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Inactive Financial Institution Letters
Federal Financial Institutions Examination Council
2000 K Street, NW, Suite 310. Washington, DC 20006. (202) 872-7500. FAX (202) 872-7501
November 19, 1999
Information Security Precautions
During the Century Rollover Period
To: The Board of Directors and Chief Executive Officers of all federally supervised financial institutions, service providers, software vendors, federal branches and agencies, senior management of each FFIEC agency, and all examining personnel.
The Federal Financial Institutions Examination Council (FFIEC) believes that financial institutions may be exposed to higher levels of fraudulent and malicious attempts to exploit information systems during the century date change. Hackers and developers of malicious software may step up their activities at a time when it may be difficult, without adequate safeguards, to detect or distinguish among a routine software or operations problem, a Year 2000-related problem, and fraudulent or malicious activity.
Much of the guidance contained in this statement has been included in various parts of several previously issued FFIEC advisories. This statement is meant to compile that information for ease of reference and to encourage the industry to focus attention on information security as the century date change rapidly approaches. The FFIEC strongly encourages financial institutions to review their security procedures, consistent with the institutionís size, reliance on automated systems and risk profile, and where necessary, enhance internal controls and security procedures to deter and detect unauthorized intrusions in late 1999 and early 2000.
Effective Information Security and Steps to be Considered
An effective information security framework is key to maintaining the confidentiality, integrity and availability of information resources. Major components of a framework include information security policies, authentication methods and access controls. Financial institutions should review their information security framework in light of the potential for fraudulent or malicious activity during the rollover period. Financial institutions should consider the following:
Remind staff to regularly change their passwords. Unless passwords are replaced by smartcards or biometric devices (e.g, fingerprint screening), authorized users should choose passwords that are difficult to compromise. Strong passwords (e.g., passwords that employ unusual combinations of upper and lower case letters and numbers) that have to be changed on a regular basis form the first line of defense in protecting information resources from unauthorized access.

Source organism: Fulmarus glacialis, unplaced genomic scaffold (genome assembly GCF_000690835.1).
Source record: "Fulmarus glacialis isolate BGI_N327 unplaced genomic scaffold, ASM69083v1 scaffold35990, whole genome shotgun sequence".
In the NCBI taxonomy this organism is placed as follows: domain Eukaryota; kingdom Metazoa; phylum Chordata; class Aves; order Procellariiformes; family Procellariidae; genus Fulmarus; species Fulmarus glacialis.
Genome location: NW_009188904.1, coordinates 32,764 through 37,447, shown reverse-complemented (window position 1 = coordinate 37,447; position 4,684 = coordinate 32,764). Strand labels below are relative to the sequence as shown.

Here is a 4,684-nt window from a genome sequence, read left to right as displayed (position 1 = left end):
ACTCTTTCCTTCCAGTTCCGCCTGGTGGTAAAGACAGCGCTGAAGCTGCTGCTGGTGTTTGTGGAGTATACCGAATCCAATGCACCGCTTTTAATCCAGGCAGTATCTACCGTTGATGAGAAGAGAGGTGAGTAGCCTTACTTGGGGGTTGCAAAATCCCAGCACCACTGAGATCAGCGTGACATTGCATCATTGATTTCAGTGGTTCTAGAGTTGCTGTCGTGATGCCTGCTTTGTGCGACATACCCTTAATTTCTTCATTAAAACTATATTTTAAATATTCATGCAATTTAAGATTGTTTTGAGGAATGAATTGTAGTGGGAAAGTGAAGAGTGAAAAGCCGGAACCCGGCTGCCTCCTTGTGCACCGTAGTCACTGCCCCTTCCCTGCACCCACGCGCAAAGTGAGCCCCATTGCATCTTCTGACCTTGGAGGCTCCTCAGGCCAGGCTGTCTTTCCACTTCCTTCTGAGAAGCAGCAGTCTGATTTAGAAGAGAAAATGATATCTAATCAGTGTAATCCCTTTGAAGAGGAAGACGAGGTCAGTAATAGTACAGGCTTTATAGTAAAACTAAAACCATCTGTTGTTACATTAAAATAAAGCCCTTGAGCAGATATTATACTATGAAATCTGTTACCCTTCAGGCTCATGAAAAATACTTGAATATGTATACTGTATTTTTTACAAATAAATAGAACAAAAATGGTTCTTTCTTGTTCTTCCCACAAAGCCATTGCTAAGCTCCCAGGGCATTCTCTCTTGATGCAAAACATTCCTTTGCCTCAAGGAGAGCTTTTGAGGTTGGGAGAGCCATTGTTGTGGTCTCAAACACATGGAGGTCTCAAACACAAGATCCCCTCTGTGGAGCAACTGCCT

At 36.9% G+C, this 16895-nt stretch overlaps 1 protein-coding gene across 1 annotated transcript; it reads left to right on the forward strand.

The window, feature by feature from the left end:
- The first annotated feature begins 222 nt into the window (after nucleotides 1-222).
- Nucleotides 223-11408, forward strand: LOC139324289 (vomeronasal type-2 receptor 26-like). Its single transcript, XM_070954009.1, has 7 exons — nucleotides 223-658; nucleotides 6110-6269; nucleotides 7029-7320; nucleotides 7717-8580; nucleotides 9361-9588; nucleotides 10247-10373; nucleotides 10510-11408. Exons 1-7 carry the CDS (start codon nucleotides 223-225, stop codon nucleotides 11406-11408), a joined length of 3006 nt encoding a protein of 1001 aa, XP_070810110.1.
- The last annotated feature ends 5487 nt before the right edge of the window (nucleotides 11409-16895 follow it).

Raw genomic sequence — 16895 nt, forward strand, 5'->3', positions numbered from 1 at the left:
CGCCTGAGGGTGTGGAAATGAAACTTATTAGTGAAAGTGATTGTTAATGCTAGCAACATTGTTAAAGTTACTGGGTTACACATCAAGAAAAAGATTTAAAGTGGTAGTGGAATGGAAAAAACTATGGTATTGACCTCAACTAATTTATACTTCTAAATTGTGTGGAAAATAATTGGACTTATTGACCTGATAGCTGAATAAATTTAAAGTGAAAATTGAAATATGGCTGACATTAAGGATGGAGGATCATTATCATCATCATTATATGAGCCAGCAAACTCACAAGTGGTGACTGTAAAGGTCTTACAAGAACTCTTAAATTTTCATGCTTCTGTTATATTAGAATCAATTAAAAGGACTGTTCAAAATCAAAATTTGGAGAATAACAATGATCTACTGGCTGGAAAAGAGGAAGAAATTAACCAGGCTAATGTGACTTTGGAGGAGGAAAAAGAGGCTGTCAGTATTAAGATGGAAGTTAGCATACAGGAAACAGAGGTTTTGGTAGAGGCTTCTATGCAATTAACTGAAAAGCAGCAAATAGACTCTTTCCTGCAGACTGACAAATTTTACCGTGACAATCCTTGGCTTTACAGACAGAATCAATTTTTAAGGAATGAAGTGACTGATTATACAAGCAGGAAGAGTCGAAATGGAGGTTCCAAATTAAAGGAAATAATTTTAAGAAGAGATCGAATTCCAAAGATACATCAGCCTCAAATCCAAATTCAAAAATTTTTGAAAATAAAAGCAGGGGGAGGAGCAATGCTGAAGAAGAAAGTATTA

Consider limiting access to the data center to key personnel during the rollover period. Similar access safeguards should be considered for telecommunications equipment and key workstations that may provide access to critical systems.
Ensure that security and system administrators have readily available information on vendor contact points, help desk numbers, special web sites and operating procedures for the rollover period. Establish alert and escalation procedures with clearly defined lines of responsibility to respond to suspicious activity. Ensure that necessary resources will be available when needed to respond quickly to suspicious activity.
Business continuity and contingency plans are an important part of a financial institutionís information security framework. Such plans define how an institution will recover its critical business processes in the event of a security-related disruption to its operations. Financial institutions should maintain backup copies of data files, books and records stored in electronic form. These backup records will help to ensure continuity of service in the event an organizationís information security safeguards are compromised and original data is unavailable.
If a change must be implemented, ensure that thorough change control procedures are applied and that testing can be completed before the rollover period. Financial institutions should consider using integrity checking software to identify unauthorized changes that have been made to web sites and other systems.
Ensure that known system vulnerabilities are eliminated or controlled, including those that become known shortly before the rollover period. Systematic vulnerability analysis is an effective way to identify and repair weaknesses in security controls. Establishing partnerships with security experts at peer firms that use comparable information security products is one way to maintain an awareness of system vulnerabilities and share security resources.
International and Domestic Coordination
It is intended that a similar advisory statement will be issued by the Joint Year 2000 Council, Basel, Switzerland, to international supervisors of banks, securities, insurance activities, and payment systems. In some countries, National Y2K Coordinators are also sponsoring programs to educate public and private sector firms regarding information security threats and vulnerabilities during the century rollover period. In the United States, the FFIEC agencies are working closely with the Presidentís Council on Year 2000 Conversion to address this issue.